Commotion began shortly after House Speaker Somsak Kiartsuranond, following three hours of heated debate, called for a vote to decide on whether deliberation on the bills should begin today, despite protests from opposition Democrat MPs who wanted the issue to be discussed further.
A group of Democrat MPs surrounded Somsak and tried to pull him out of his seat, while some started miming the Nazi salute in front of him. A confrontation ensued when a group of MPs from the ruling Pheu Thai Party came forward to protect Somsak, their party colleague.
Some 30 security officers gathered later to guard the Speaker, who had turned pale and was obviously shaken up after the 10-minute commotion. He then called for a 15-minute break.
During the break, Democrat MP Rangsima Rodrassamee tried to remove the chairman’s chair, but was stopped by other female MPs of the ruling Pheu Thai Party.
Some witnesses said they saw Rangsima slap Pheu Thai MP Khattiyaa Sawasdiphol in the face during their tussle for the Speaker’s seat. However, both women denied the report, though Rangsima later told the pro-Democrat Blue Sky Channel television station that her hand might have touched Khattiyaa’s face during the tussle. However, Khattiyaa tweeted that she had not been slapped.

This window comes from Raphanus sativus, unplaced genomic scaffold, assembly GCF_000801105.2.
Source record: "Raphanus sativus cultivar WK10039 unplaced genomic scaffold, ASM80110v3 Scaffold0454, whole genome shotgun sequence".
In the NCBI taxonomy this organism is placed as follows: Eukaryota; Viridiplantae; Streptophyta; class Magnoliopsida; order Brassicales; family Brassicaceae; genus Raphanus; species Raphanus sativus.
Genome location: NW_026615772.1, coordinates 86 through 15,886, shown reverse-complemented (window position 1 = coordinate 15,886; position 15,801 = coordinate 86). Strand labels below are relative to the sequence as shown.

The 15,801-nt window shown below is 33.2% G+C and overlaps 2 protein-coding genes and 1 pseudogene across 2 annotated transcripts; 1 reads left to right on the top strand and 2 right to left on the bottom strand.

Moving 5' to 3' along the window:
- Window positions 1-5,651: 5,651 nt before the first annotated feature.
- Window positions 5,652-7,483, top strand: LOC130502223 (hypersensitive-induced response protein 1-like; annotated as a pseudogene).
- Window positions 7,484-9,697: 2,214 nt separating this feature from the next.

Following the chaos, the chairman decided to adjourn the House meeting until this morning, so there was no voting yesterday.
Four reconciliation bills have been submitted separately for parliamentary deliberation by General Sonthi Boonyaratglin, chairman of the House committee on national reconciliation, and three groups of Pheu Thai MPs, including those who are red-shirt leaders.
Senator Kamnoon Sitthisamarn said yesterday that it looked like Somsak was unable to control his meetings, as evidenced by last night’s chaos.
“There’s no faith left in him. It came to the lowest point for him,” he said, adding that Somsak lacked flexibility when compared to his recent predecessors.
The Democrats plan to petition the Senate speaker today for impeachment of Somsak, who they accuse of being biased while performing his duty as meeting chair, party MP Satit Wongnongtaey said.
Earlier yesterday, government and opposition MPs were engaged in a heated exchange to support their stance on whether the debate on the reconciliation bills should or should not be moved up the agenda.
Democrat MPs booed when some Pheu Thai MPs spoke in support of an early debate of the bills, and at one point, Pheu Thai MP Pracha Prasopdee got so irritated with the booing that he started using expletives.
In an earlier development, the coalition whips yesterday decided to put the draft bill on reconciliation on the fast track, paving the way for today’s debate on granting amnesty to those involved in political disturbances from 2005 to 2010, including fugitive former prime minister Thaksin Shinawatra.
The whips’ decision took place hours before the House convened its afternoon session to discuss the handling of the bill. The coalition appeared in defiance of the People’s Alliance for Democracy, which led a rally yesterday to oppose the plan to grant amnesty.